Which leads to a disturbing question: do we physicians believe the vast majority of our patients are too ignorant, stupid, or ill-equipped to scrutinize their own healthcare costs? Do we honestly think they could never learn to make rational, budget-informed decisions with the assistance of their providers? Forgive the jargon, but that attitude seems so....20th century! In the emerging context of participatory medicine, numerous patients have begun the appropriately self-serving process of budgeting healthcare dollars, selecting compatible physicians in and out of mainstream medicine, recognizing value in various treatment approaches and most importantly showing greater engagement and commitments to their treatments.
Patients use the Internet to become better informed about their health and how to improve it. The reputable Delotte survey in 2008 showed nearly 75% of adults want direct access to electronic medical records, email capabilities with physicians and interactive electronic scheduling. The meaning could not be clearer: patients want information to participate in their healthcare. Even lower Socio-economic classes with supposedly less Internet access polled greater than 50% interest towards electronic access. Remarkably, 25% of adults are willing to pay for interactive services.
We do not know as yet how much patients will pay out of pocket in the emerging model of participatory medicine. What drives participatory medicine now is a sizeable proportion of patients who are dissatisfied and frustrated with inefficient or ineffective aspects of traditional healthcare delivery. This new paradigm will reach a tipping point once the market exerts greater influence on the business of healthcare delivery. In the simplest terms, imagine astronomical deductibles that cause doctors and patients to work under new sets of rules. Most health care decisions (excepting emergent and some urgent ones) will unfold via a natural buyer-seller experience, and prices will drop. Physicians will perforce post fees. Doctors who deliver higher quality care will benefit accordingly. Patients will show greater savvy, finding ways through Internet or other resources to conscientiously prepare for doctor's appointments, the result-better care, better outcome, and better price.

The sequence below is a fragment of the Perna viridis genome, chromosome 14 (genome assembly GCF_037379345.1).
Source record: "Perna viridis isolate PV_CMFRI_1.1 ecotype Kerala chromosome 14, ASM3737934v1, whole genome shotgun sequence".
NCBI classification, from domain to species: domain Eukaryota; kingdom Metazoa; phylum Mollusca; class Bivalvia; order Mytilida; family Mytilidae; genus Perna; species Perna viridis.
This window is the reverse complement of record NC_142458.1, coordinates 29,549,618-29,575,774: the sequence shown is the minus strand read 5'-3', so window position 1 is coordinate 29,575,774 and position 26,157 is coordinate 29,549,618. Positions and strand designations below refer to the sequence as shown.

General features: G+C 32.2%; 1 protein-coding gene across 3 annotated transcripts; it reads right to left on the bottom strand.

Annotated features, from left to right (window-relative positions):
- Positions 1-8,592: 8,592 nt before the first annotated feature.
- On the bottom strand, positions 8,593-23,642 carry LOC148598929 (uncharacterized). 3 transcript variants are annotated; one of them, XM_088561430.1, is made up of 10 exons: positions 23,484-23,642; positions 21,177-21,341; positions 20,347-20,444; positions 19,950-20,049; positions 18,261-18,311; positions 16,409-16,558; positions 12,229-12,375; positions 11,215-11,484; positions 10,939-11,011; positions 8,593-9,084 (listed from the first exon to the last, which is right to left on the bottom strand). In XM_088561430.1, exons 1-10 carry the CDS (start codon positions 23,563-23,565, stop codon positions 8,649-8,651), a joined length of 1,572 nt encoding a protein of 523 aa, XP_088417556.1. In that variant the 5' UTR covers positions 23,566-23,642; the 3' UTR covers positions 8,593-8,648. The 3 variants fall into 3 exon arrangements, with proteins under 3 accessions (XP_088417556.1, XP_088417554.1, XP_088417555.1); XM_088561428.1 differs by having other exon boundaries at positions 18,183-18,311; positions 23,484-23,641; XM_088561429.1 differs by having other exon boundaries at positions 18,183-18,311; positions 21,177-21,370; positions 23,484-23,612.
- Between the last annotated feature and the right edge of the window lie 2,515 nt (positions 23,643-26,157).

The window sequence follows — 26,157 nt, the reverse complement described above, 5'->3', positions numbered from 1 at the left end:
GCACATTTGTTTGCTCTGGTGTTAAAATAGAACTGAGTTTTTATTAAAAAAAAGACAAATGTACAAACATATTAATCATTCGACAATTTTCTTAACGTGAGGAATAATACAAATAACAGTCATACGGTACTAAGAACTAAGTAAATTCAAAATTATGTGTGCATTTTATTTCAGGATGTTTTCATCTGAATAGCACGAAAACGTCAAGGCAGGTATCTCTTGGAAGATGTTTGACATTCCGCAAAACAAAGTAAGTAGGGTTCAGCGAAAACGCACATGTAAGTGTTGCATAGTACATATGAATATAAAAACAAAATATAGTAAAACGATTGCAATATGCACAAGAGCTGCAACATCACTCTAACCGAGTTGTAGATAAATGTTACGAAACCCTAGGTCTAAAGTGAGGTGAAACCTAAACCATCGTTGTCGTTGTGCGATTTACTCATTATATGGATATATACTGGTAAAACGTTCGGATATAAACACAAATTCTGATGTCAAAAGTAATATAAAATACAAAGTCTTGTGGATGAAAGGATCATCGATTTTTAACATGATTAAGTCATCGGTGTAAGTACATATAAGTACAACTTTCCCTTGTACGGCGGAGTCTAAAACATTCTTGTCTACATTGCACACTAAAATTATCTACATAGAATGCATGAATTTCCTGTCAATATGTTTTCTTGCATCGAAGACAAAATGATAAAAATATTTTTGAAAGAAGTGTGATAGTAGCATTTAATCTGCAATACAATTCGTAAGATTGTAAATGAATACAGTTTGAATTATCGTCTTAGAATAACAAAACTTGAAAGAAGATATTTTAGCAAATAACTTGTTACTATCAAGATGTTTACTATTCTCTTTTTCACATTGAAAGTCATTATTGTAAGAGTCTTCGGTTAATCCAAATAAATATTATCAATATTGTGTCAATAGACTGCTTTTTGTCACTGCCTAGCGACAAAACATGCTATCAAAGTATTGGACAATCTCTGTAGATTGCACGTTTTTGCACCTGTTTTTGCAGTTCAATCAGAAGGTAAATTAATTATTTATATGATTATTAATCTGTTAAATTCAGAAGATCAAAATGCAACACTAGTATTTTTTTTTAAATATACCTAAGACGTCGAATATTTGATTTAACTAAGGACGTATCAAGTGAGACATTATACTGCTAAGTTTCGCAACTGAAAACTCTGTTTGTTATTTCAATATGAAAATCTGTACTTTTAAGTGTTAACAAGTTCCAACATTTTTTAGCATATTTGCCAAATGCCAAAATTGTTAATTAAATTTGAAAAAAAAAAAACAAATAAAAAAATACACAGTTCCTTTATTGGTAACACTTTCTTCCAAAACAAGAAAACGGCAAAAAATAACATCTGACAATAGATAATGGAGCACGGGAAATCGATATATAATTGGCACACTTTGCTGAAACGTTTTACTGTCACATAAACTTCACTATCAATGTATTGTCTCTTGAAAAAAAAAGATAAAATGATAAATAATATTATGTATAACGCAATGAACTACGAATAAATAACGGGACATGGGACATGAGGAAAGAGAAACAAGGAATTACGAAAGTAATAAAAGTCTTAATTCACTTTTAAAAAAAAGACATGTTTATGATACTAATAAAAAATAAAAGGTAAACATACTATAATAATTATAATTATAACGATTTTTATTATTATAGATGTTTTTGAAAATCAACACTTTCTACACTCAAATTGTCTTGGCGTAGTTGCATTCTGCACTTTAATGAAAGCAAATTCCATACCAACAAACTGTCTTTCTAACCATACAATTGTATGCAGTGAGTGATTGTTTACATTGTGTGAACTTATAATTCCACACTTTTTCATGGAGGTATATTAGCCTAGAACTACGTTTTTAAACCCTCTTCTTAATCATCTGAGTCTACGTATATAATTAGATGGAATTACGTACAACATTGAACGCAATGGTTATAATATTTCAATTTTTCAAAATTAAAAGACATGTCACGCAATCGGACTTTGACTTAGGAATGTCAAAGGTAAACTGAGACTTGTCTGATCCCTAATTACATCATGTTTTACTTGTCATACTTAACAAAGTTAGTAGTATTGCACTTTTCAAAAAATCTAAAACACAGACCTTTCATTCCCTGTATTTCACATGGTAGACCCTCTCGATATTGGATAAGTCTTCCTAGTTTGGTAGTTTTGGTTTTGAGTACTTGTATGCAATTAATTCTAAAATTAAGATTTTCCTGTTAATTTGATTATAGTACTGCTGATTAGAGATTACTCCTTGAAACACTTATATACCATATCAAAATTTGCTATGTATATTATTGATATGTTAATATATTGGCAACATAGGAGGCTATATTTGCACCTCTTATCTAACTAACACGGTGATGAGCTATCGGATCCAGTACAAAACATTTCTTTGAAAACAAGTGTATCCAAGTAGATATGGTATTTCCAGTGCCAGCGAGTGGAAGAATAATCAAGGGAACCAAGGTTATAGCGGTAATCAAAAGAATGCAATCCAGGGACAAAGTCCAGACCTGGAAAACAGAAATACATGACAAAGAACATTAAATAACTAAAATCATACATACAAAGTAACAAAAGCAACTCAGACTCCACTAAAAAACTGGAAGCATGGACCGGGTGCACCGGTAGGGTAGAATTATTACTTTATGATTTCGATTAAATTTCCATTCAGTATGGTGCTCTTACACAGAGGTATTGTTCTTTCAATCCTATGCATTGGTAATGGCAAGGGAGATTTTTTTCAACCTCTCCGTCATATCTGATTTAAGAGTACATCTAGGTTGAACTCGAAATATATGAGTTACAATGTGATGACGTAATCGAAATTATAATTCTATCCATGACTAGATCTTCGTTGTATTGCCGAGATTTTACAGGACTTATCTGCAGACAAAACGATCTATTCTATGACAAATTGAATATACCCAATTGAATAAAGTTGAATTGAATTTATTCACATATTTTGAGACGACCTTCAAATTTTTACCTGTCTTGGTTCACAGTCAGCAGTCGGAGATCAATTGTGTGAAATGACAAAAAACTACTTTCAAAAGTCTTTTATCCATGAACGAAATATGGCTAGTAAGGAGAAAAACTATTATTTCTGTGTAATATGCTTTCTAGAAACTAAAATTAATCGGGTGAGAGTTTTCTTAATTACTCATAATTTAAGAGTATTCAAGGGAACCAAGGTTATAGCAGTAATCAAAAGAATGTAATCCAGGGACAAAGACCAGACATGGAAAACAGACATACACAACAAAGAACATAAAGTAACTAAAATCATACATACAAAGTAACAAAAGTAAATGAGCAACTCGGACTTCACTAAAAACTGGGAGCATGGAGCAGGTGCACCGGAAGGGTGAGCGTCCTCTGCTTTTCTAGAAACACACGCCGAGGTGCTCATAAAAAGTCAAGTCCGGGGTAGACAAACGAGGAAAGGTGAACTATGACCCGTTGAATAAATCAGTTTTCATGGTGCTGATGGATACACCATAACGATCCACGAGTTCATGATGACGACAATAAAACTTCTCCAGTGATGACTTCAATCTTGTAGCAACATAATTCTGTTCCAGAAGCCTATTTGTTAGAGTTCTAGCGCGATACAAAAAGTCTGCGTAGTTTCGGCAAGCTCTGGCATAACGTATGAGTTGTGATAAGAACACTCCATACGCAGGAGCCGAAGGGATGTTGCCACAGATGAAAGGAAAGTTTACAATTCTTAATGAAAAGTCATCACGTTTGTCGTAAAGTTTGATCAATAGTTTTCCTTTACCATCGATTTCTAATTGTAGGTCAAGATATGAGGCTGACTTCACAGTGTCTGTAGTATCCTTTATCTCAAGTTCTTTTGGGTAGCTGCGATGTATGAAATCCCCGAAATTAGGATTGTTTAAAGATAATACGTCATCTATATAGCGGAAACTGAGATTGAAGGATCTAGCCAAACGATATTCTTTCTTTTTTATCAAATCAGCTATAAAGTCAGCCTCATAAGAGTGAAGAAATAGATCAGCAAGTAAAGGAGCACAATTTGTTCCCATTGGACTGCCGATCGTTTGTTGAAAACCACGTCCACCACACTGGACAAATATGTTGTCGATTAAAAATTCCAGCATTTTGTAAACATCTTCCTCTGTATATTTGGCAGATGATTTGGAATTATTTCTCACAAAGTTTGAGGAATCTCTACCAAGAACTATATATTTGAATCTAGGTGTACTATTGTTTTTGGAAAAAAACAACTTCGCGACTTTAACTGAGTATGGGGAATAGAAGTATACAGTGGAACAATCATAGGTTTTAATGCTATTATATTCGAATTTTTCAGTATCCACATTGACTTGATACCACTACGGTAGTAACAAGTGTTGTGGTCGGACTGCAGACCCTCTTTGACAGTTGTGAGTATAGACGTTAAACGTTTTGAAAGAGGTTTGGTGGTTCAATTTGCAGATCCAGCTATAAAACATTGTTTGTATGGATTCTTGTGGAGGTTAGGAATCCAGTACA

Strengthening ways in which physicians and patients must communicate with each other will neither solve all healthcare issues nor eliminate the need for insurance coverage (both public and private) for emergency or catastrophic illness. But over time, this market- informed, doctor-patient relationship offers enormous potential to enhance patient self-efficacy, capitalize on preventative medicine, drive down costs, avoid wasteful spending, limit corrupting influences, and ultimately create innovative and less expensive opportunities for access. Am I dreaming? Sleep doctors have that tendency. Still, if we are unwilling to embrace this patient-centered potential I fear we will miss a transforming moment in the history of medicine, leaving us to suffer another government managed nightmare.